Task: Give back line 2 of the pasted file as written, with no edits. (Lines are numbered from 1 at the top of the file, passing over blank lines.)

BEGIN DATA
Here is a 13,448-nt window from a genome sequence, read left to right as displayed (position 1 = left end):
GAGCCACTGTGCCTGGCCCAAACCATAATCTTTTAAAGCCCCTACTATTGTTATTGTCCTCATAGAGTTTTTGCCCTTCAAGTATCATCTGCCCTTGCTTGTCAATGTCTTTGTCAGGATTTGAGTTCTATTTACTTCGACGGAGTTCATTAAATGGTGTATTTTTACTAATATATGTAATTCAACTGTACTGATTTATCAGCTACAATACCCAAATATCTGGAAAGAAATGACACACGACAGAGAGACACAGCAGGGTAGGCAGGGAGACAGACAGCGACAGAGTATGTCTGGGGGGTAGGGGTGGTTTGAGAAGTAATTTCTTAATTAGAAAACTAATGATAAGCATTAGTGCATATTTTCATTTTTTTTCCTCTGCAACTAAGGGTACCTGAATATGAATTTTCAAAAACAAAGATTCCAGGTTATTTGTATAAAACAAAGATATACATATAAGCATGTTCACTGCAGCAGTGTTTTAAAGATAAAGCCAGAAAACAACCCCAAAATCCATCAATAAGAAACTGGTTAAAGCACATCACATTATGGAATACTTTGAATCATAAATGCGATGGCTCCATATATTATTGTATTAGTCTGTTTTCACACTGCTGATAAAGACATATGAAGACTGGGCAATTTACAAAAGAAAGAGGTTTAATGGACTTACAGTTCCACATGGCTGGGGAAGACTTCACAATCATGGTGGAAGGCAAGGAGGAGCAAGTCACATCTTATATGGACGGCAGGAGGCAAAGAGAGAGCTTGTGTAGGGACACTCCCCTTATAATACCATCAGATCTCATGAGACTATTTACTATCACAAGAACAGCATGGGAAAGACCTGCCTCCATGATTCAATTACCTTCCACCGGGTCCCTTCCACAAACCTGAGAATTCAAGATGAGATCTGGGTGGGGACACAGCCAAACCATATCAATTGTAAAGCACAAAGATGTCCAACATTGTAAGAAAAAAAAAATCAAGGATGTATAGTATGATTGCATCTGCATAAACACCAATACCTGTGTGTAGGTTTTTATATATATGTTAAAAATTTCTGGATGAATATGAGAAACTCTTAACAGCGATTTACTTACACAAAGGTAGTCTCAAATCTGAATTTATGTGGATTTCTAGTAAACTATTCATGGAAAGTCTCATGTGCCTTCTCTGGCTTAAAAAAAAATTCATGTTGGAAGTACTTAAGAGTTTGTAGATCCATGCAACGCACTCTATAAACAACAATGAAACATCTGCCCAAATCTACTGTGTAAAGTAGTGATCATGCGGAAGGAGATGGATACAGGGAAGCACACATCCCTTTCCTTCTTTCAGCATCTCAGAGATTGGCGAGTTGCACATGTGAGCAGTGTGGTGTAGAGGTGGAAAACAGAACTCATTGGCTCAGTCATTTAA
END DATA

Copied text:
GAGCCACTGTGCCTGGCCCAAACCATAATCTTTTAAAGCCCCTACTATTGTTATTGTCCTCATAGAGTTTTTGCCCTTCAAGTATCATCTGCCCTTGCTTGTCAATGTCTTTGTCAGGATTTGAGTTCTATTTACTTCGACGGAGTTCATTAAATGGTGTATTTTTACTAATATATGTAATTCAACTGTACTGATTTATCAGCTACAATACCCAAATATCTGGAAAGAAATGACACACGACAGAGAGACACAGCAGGGTAGGCAGGGAGACAGACAGCGACAGAGTATGTCTGGGGGGTAGGGGTGGTTTGAGAAGTAATTTCTTAATTAGAAAACTAATGATAAGCATTAGTGCATATTTTCATTTTTTTTCCTCTGCAACTAAGGGTACCTGAATATGAATTTTCAAAAACAAAGATTCCAGGTTATTTGTATAAAACAAAGATATACATATAAGCATGTTCACTGCAGCAGTGTTTTAAAGATAAAGCCAGAAAACAACCCCAAAATCCATCAATAAGAAACTGGTTAAAGCACATCACATTATGGAATACTTTGAATCATAAATGCGATGGCTCCATATATTATTGTATTAGTCTGTTTTCACACTGCTGATAAAGACATATGAAGACTGGGCAATTTACAAAAGAAAGAGGTTTAATGGACTTACAGTTCCACATGGCTGGGGAAGACTTCACAATCATGGTGGAAGGCAAGGAGGAGCAAGTCACATCTTATATGGACGGCAGGAGGCAAAGAGAGAGCTTGTGTAGGGACACTCCCCTTATAATACCATCAGATCTCATGAGACTATTTACTATCACAAGAACAGCATGGGAAAGACCTGCCTCCATGATTCAATTACCTTCCACCGGGTCCCTTCCACAAACCTGAGAATTCAAGATGAGATCTGGGTGGGGACACAGCCAAACCATATCAATTGTAAAGCACAAAGATGTCCAACATTGTAAGAAAAAAAAAATCAAGGATGTATAGTATGATTGCATCTGCATAAACACCAATACCTGTGTGTAGGTTTTTATATATATGTTAAAAATTTCTGGATGAATATGAGAAACTCTTAACAGCGATTTACTTACACAAAGGTAGTCTCAAATCTGAATTTATGTGGATTTCTAGTAAACTATTCATGGAAAGTCTCATGTGCCTTCTCTGGCTTAAAAAAAAATTCATGTTGGAAGTACTTAAGAGTTTGTAGATCCATGCAACGCACTCTATAAACAACAATGAAACATCTGCCCAAATCTACTGTGTAAAGTAGTGATCATGCGGAAGGAGATGGATACAGGGAAGCACACATCCCTTTCCTTCTTTCAGCATCTCAGAGATTGGCGAGTTGCACATGTGAGCAGTGTGGTGTAGAGGTGGAAAACAGAACTCATTGGCTCAGTCATTTAA